This really has been a long, delightful fall. Twice already we got some snow, a reminder that inevitably winter will settle it. While there isn’t much we can do to shorten the winterseason, fortunately we can brighten it up a bit. Several species of bulbs hailing from southern Africa may be just the touch of color and sometimes fragrance needed to get you past the winter doldrums.

Most popular is the amaryllis. These large bulbs produce glorious, huge, trumpet-shaped flowers on tall, sturdy stems. Due to intensive hybridization, colors range from pure white and pale pink to salmon, scarlet, deep pink and orange. Many interesting bicolors and picotees can be purchased along with doubles and miniatures.


Red amaryllis by dmp.

Plant amaryllis bulbs in a pot about two inches wider than the bulb. Since these plants are top-heavy when in bloom, a sturdy clay or ceramic container is advisable. Position the bulb so the top one-quarter of it is exposed above the potting soil. Some folks like to use regular potting soil as opposed to a soilless media for planting these bulbs because of the extra weight. I find either works well as long as the container is sturdy. Mix in one tablespoon of 10-10-10 or a similar granular fertilizer per gallon of potting soil before planting.


Amaryllis flower bud emerging from bulb by dmp.

Pack soil firmly but gently around the bulb and give it a good watering. After the initial watering, keep the soil on the dry side until you see signs of growth and then regular watering can commence. Place in a bright, warm location and the flower bud should appear in 6 to 8 weeks. After flowering, water and fertilize regularly until the leaves begin to yellow, usually late summer. Of if left outside for the summer, dig up before a hard frost and in either case, let the bulbs undergo dormancy in a dry, warm place (60 degrees F) for 2 to 3 months, then repot for late winter’s blooms.


Amaryllis with paperwhites and hyacinths by dmp.

Freesias and ixias are fragrant, winter flowering bulbs that thrive in cool (50-55 degrees F) temperatures. They both produce flowers in a wide array of colors and also slender, grass-like leaves. Six bulbs are generally planted in a 5-inch pot and the bulbs are completely covered with potting media. Freesias can be placed in a cool, bright location directly after potting while ixias need to be left in a cooler (45 degrees F), dark area for about eight weeks to establish roots before moving into brighter light to initiate growth. Older houses typically offer these environments more frequently than newer, more energy efficient homes but perhaps the garage or shed can be used if the temperature is monitored.


Freesias by dmp

Fill several pots at 2 to 3 week intervals for a prolonged period of enjoyment. Both will need some support so set 3 or 4 thin stakes in the pot and loop the stakes with green string or yarn at staggered intervals. Keep the potting media moist and fertilize with a water soluble product when plants begin active growth. After the foliage begins to fade, after bloom, let the pots dry out, remove the corms and store in a dark, slightly humid spot until next fall. Or, if this sounds like too much work, purchase more bulbs next year.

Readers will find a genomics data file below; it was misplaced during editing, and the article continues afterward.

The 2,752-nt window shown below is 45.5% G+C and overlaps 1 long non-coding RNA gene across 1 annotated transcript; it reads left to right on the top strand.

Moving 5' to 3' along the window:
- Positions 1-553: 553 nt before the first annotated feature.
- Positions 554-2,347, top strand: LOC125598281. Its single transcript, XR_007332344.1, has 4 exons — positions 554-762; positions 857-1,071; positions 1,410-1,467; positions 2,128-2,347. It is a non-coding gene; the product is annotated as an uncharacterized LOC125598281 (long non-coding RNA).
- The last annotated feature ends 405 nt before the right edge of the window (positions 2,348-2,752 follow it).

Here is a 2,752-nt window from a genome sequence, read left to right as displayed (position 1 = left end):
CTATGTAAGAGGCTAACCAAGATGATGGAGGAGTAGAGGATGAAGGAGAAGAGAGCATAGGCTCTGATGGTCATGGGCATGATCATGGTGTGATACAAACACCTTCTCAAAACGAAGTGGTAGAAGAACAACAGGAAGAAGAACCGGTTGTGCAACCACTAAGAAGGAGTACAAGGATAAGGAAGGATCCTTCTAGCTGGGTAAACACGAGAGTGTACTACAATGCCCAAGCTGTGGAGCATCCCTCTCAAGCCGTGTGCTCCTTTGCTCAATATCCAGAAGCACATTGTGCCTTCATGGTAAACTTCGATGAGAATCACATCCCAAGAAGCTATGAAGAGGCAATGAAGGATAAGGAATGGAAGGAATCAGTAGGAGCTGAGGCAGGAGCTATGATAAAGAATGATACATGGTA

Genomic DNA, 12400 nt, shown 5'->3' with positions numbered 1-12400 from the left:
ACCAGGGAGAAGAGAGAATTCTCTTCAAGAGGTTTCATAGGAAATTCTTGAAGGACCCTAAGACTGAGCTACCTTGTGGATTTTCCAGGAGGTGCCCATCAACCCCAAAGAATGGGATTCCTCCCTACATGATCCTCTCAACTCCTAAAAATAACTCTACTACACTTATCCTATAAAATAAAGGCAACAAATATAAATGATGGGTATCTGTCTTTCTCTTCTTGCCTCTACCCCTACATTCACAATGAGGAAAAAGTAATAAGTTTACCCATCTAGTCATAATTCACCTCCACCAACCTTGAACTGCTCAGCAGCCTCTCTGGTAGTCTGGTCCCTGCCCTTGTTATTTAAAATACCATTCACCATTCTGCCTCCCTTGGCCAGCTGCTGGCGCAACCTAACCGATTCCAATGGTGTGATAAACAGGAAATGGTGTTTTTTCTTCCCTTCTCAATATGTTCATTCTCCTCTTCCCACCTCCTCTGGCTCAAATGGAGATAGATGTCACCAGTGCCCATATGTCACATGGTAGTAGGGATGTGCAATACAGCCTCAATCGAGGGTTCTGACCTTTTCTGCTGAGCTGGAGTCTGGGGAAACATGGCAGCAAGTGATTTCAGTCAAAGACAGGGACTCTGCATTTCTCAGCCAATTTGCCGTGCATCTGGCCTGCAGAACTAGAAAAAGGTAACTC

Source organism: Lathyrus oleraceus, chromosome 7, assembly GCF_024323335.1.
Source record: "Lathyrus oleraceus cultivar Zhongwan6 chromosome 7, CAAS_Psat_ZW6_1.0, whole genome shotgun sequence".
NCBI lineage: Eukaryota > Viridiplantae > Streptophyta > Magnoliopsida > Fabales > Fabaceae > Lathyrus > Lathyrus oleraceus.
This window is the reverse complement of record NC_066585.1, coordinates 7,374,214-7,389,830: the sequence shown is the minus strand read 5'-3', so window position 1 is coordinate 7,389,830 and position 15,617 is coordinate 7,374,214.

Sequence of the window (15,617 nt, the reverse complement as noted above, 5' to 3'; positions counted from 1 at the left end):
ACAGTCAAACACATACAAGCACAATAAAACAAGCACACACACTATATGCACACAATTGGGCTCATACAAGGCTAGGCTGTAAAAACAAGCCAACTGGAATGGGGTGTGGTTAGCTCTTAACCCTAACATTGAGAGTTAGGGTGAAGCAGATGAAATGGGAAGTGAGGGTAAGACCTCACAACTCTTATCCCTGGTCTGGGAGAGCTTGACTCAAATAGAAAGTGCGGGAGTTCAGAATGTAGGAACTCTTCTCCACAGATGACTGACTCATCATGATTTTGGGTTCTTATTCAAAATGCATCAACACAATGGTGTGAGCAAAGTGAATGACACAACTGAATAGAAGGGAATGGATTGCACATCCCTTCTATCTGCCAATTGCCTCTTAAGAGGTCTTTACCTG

Freesias grown at Tri-County Greenhouse by dmp.

Veltheimia bracteata is a South African bulb, sometimes called the Cape hyacinth, and it prefers warmer (60-70 degrees F) temperatures. From a basal rosette of soft green, strap-like leaves arises a two-foot flower spike – soft pink blossoms tinged with yellow are similar in form to the red hot poker plant. Water newly potted bulbs sparingly until new growth is evident. This plant performs best when crowded so don’t repot unless absolutely necessary. Like the other South African natives, it too needs a dry, dormant period when yellowing leaves signal the cessation of growth.


Veltheimia bracteata by C. Morse, EEB Greenhouse.Used with permission.


Veltheimia bracteata by Matt Mattus. Used with permission.

Except for amaryllis, I will say that these other bulbs are not as readily available at local garden centers as they used to be when local venders liked to appeal more to budding horticulturists. Typically the bulbs are not a problem to mail order and they can be potted up any time in the next few weeks.

For years, I nursed along my freesias (after getting severely addicted to their fragrance when they were grown each winter at Old Sturbridge Village where I was previously employed). Each year at OSV, forced freesias were delivered to the visitor’s center and various departments and very much appreciated for their winter fragrance, color and interest. More recently, I discovered that Tri-County Greenhouse on Route 44 in Storrs-Mansfield sells their own locally grown freesias and now I spend time visiting them in February and purchasing heavenly scented pastel freesia blooms instead of trying to find that perfect 55 degrees F spot in my basement.

There are a number of other South African bulbs that can be grown inside homes during the winter months. It is likely you can find some in bloom this winter at the UConn EEB Greenhouse. Do visit, especially on those chilling January and February days when a stroll through the tropics seems so desirable but a bit out of reach financially. Enjoy one of the most diverse plant collections in northeastern United States. Admission is free (see website for exceptions). Go to for directions and hours.